Chicago Bears fans are having a difficult time trying to understand where they should place their expectations in regards to the pairing of Mitch Trubisky and Matt Nagy. These two were put together by GM Ryan Pace for a simple reason. He wanted them to become his Sean Payton and Drew Brees. A QB-coach combo that could rack up stats and (hopefully) wins for years to come.

Nagy was a big fan of Trubisky coming out of North Carolina in 2017. It seems almost fated the two would end up together a year later. So far the results have been…inconsistent. Not really great. Not really terrible. Just a big mix of both. Trubisky has had games where he looked like an All-Pro and others where he still looked like a rookie.

People want this to succeed but thus far they haven’t been able to buy in. Not only that, they’ve been trying to find a similar situation this seems to represent. They may be surprised to find out that the trajectory is almost on the same exact line as another unlikely pairing that happened to unite exactly eight years ago. The last time the Bears made the playoffs.

Mitch Trubisky and Matt Nagy are the new Jay Cutler and Mike Martz

If ever the Bears came close to genuinely finding that QB-coach chemistry that had a Super Bowl feel, it was back in 2010. That’s when head coach Lovie Smith chose to hire his longtime friend and colleague Mike Martz to pair with erratic quarterback Jay Cutler. It was a strange combination, but an inspiring one.

Martz had a productive history at coaching up quarterbacks, unafraid of being hard on them if need be. Cutler was the sort of player who needed that kind of attention. It wasn’t immediately obvious at first, but there were signs even in the early going that the two could do good things together.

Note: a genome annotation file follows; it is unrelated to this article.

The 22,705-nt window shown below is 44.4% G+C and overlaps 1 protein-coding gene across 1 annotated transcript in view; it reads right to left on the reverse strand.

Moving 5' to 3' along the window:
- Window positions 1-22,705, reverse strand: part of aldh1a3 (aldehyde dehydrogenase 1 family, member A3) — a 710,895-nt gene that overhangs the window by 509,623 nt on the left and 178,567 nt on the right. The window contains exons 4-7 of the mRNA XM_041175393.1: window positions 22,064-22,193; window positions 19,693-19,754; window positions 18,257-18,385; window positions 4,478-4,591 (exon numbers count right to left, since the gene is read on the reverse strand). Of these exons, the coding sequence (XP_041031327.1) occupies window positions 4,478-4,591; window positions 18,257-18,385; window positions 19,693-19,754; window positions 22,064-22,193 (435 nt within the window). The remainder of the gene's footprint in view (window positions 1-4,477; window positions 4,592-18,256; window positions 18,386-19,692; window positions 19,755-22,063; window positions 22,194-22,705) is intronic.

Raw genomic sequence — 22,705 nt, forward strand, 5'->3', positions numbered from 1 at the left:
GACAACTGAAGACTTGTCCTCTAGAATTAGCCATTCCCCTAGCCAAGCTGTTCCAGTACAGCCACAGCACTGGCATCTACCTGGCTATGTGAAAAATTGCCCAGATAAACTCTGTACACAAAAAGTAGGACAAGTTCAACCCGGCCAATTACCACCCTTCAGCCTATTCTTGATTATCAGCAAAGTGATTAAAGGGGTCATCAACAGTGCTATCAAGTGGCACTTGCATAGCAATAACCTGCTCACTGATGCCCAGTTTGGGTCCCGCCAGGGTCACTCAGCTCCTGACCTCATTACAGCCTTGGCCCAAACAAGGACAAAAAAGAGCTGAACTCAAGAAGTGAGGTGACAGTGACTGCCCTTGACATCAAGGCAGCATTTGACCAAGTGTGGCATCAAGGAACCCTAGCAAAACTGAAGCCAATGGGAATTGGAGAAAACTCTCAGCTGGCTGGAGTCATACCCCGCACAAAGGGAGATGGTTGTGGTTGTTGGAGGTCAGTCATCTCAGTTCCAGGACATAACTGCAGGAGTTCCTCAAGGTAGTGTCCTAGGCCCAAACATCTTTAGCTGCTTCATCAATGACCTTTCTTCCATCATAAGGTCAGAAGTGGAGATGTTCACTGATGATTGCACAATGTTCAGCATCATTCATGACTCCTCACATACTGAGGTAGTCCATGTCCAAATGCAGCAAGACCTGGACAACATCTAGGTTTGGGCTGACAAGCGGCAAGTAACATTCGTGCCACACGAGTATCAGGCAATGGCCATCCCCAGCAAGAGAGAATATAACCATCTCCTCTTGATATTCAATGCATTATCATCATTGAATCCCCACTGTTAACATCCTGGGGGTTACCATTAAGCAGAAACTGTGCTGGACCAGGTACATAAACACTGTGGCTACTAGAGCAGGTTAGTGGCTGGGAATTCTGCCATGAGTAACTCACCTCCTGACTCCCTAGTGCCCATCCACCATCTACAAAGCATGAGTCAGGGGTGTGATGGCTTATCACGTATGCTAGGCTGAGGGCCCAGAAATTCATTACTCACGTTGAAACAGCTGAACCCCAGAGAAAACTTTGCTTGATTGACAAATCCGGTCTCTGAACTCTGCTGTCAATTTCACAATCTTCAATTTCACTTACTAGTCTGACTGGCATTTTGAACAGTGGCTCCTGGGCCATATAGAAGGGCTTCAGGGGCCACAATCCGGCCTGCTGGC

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Don’t believe it? Have a look at the stat lines of both them and the Trubisky-Nagy combination lined up over their first 11 games together.

Trubisky and Nagy combination through first 11 games
  • 226 completions
  • 351 attempts
  • 2579 yards
  • 21 touchdowns
  • 12 interceptions
  • 92.05 passer rating
Cutler and Martz combination through first 11 games
  • 201 completions
  • 318 attempts
  • 2545 yards
  • 17 touchdowns
  • 10 interceptions
  • 92.82 passer rating

The parallels are actually quite amazing. Their yardages totals are separated by just 34 yards while Cutler had a passer rating less than one point better than Trubisky. Why is this so important? Namely because most agree that Martz got more out of Cutler in Chicago than anybody before or after. Not so much in terms of overall stat production but quality performances.

The two really began to click during their second season in 2011. It began early in October. After a difficult start to the season, Cutler began to find a rhythm and seemed to play better each week. Over a six-game span, he threw for eight touchdowns and just three interceptions while going 5-1 and having the offense average 30 points per game.

Sadly fans were cheated out of seeing where it might go. During the final game of that stretch, Cutler broke his thumb. Without him, the offense fell apart and Martz was, rather unfairly, fired. Still, the two offered a favorable glimpse of where Nagy and Trubisky could end up going in the near future.